Dupilumab receives FDA approval for AD with moderate-to-severe hand and foot involvement based on data from the LIBERTY-AD-HAFT trial

07 Feb 2024

Despite being approved for the treatment of moderate-to-severe atopic dermatitis (AD), dupilumab’s efficacy in treating patients with atopic hand and foot dermatitis had not been evaluated.1,2 The LIBERTY-AD-HAFT trial demonstrated dupilumab’s efficacy and safety in treating patients with AD with moderate-to-severe hand and foot involvement.3 Based on the study results, the United States (US) Food and Drug Administration (FDA) updated the label of dupilumab to include AD with moderate-to-severe hand and foot involvement.4

AD is a chronic, relapsing inflammatory disease characterized by skin lesions covering large body-surface areas, which cause significant and persistent itch that can be detrimental to the patient’s quality of life.5 In particular, AD of the hands and/or feet is a socially significant and difficult-to-treat disease due to its high prevalence, morbidity, and associated loss of work time due to sick leave.2 Dupilumab, a human monoclonal immunoglobulin G4 (IgG4) antibody that inhibits the key inflammatory drivers of type 2 inflammation, was the first FDA-approved human monoclonal antibody for the treatment of adult and pediatric patients aged ≥6 months with moderate-to-severe AD, whose disease is not adequately controlled with topical prescription therapies or when those therapies are not advisable.1,2 However, the biologic had not been evaluated for its clinical performance in treating AD on the hands and feet.2

The LIBERTY-AD-HAFT was a phase 3, randomized, double-blind study designed to assess the efficacy and safety of dupilumab in treating patients with atopic hand and foot dermatitis.3 A total of 133 patients who were aged ≥12 years, diagnosed with AD and chronic hand and/or foot eczema with an overall Investigator Global Assessment (IGA) score for hand and foot of 3 (moderate) or 4 (severe) and exhibited inadequate response or intolerance to topical corticosteroids on AD lesions of hand/foot were enrolled and randomized to receive either 200mg/300mg of dupilumab every 2 weeks (n=67) or placebo (n=66).3

The primary endpoint was the proportion of patients achieving a clear or almost clear skin of hand and feet eczema at 16 weeks, as measured by a score of 0 or 1 on the IGA scale.3 The key secondary endpoint was the proportion of patients with improvement in itch on hands and feet from baseline, defined as achieving a 4-point improvement in weekly average of daily hand and foot Peak Pruritis-Numeric Rating Scale (PP-NRS) over time.3 Additional secondary endpoints included the change in health-related quality of life, as measured by the quality of life in hand eczema questionnaire (QoLHEQ), skin pain reduction, as measured by the peak pain Numeric Rating Scale (NRS), and sleep improvement, as measured by the sleep quality NRS.3 The percentage change in modified total lesion symptom score (mTLSS), Hand Eczema Severity Index (HECSI), PP-NRS, as well as the proportion of patients who achieved a ≥75% improvement in HECSI score (HESCI-75) at week 16 were also measured.3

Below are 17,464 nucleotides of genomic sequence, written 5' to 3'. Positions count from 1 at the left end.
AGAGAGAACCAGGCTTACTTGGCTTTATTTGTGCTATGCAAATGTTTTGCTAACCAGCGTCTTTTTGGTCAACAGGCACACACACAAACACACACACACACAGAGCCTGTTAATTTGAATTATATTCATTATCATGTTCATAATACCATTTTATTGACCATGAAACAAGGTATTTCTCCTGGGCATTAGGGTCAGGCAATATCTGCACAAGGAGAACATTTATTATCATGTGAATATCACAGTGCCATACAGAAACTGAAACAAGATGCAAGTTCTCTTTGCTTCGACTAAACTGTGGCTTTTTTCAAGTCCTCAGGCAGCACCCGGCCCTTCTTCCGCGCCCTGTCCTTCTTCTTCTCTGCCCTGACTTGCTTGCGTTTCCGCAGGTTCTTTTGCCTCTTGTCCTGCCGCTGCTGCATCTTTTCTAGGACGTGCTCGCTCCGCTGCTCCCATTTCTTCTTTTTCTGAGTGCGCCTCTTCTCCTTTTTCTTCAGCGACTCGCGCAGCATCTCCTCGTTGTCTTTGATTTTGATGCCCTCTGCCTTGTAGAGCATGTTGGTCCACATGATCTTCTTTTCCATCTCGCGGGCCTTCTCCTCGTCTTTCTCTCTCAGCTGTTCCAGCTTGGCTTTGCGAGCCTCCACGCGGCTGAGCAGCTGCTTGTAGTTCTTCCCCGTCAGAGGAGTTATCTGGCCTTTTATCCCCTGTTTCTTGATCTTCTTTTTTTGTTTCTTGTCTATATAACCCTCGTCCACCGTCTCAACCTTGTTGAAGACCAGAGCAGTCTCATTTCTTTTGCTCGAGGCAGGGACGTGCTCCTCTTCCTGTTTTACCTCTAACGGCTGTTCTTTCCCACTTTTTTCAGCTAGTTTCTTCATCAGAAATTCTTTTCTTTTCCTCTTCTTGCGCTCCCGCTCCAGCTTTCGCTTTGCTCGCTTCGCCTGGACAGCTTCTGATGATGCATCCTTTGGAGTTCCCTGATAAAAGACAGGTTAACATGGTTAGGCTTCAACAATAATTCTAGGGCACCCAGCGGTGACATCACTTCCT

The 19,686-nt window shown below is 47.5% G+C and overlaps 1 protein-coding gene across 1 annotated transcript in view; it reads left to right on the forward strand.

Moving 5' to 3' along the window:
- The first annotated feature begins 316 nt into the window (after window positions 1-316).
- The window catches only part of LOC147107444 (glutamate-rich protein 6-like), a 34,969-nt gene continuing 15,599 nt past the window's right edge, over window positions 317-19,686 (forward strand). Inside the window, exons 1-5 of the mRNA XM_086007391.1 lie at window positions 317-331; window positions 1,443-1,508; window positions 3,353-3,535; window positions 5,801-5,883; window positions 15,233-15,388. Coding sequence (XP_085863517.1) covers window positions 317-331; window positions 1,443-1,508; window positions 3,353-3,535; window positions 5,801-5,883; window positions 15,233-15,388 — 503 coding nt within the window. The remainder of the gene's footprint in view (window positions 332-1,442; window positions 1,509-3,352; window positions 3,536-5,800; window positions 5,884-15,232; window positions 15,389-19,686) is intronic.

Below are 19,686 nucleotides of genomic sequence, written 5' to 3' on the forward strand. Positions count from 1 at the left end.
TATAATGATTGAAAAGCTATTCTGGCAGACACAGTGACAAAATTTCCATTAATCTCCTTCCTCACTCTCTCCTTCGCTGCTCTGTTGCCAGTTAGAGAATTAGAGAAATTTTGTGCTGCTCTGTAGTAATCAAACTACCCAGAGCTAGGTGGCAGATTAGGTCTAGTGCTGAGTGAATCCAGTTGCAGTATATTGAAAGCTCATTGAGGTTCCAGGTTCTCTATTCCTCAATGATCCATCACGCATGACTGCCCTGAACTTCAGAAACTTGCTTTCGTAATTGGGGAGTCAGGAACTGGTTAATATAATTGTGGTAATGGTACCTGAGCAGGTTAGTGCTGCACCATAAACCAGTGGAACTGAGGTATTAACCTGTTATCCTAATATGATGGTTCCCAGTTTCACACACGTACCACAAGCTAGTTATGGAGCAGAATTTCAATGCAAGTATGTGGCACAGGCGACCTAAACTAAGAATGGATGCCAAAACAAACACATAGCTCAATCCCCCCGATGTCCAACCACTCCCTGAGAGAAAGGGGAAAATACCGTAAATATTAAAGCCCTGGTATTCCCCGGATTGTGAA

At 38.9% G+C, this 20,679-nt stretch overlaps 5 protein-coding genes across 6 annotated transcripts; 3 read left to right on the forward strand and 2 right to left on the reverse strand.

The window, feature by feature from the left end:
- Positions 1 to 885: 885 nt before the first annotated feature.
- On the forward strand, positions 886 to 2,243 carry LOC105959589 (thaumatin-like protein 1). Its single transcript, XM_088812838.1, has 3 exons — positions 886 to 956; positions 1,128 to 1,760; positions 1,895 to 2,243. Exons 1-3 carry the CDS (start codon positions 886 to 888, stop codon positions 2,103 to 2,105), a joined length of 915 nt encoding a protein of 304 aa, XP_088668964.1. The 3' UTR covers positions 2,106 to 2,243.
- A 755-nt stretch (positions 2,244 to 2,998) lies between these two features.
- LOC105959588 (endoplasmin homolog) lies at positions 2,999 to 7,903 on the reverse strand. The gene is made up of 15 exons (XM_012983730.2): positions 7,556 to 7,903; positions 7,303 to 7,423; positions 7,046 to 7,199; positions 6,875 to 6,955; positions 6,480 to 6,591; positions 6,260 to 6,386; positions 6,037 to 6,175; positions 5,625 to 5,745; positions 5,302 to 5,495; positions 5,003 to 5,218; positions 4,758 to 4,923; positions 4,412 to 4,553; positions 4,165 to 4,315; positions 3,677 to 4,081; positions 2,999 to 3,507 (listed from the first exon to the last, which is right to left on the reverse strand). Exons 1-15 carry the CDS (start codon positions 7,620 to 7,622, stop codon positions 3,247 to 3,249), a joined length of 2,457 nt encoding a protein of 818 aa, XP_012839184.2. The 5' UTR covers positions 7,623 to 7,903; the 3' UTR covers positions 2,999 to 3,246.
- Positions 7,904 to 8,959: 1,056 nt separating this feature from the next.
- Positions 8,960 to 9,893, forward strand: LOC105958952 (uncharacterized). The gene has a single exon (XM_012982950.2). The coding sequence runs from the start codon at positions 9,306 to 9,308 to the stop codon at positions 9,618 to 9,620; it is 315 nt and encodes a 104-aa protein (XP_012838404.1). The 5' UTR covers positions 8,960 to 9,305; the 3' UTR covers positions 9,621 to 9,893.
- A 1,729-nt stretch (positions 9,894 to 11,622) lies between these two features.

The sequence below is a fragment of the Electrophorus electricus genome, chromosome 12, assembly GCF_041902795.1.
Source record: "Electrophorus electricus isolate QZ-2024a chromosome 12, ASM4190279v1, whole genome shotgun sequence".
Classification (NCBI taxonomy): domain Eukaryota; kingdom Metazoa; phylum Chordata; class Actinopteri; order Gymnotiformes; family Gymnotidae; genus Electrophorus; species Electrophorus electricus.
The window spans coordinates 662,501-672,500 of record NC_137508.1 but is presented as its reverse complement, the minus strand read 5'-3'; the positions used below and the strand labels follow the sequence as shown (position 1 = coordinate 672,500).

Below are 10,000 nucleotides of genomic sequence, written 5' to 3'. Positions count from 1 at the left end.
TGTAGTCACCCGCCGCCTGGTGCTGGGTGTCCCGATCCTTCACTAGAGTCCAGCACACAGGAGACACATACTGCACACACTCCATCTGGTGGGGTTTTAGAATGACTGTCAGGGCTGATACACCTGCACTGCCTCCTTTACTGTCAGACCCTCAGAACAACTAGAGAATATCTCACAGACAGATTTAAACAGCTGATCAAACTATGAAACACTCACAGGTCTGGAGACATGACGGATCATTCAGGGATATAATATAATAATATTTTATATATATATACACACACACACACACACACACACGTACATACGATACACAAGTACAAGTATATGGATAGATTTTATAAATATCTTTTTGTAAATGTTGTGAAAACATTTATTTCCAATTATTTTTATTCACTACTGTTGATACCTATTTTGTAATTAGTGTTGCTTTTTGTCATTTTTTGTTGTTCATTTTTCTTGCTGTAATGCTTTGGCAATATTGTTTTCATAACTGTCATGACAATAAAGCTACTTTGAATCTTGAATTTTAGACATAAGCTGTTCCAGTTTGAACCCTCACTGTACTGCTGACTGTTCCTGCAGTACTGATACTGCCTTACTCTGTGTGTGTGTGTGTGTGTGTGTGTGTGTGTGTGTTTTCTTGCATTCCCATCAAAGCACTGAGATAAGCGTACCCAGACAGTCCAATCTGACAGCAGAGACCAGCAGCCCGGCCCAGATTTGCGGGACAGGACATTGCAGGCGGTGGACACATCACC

At week 16, the proportion of patients with a hand and foot IGA of 0/1 was significantly higher in the dupilumab group than in the placebo group (40.3% vs. 16.7%; p≤0.01).3 Moreover, patients who received dupilumab were significantly more likely to achieve a 4-point improvement in the weekly average of daily hand and foot PP-NRS compared to patients who received placebo (52.2% vs. 13.6%; p<0.0001).3 Compared with the placebo group, patients in the dupilumab group had a significantly greater improvement in QoLHEQ (p<0.0001), peak pain NRS (p<0.0001), and sleep quality NRS (p=0.0115).3 Significant improvements in the other secondary endpoints such as mTLSS (p<0.0001), HECSI (p<0.0001), and PP-NRS (p<0.0001) were also observed.3 Furthermore, the dupilumab group had a significantly higher achievement rate of HECSI-75 than the placebo group (46.9% vs. 21.5%; p=0.0028).3

Dupilumab also exhibited a manageable safety profile in the LIBERTY-AD-HAFT study.3 Treatment-emergent adverse events (TEAEs) occurred in 65.7% of dupilumab-treated patients and 74.2% of placebo-treated patients.1 Nasopharyngitis (16.4%), upper respiratory tract infection (9.0%), and increased blood creatine phosphokinase (6.0%) were the top 3 TEAEs observed in the dupilumab group.3 In addition, fewer patients in the dupilumab group experienced AE leading to treatment discontinuation compared to the placebo group (1.5% vs. 4.5%).3

In summary, dupilumab led to an early and significant improvement in the symptoms and quality of life in patients with atopic hand and foot dermatitis.3 Dupilumab had a tolerable safety profile which was consistent with the safety profile of dupilumab in the approved AD indications.1 Based on these results, the FDA has updated the US prescribing information label of dupilumab to support its use in AD with moderate-to-severe hand and foot involvement.4

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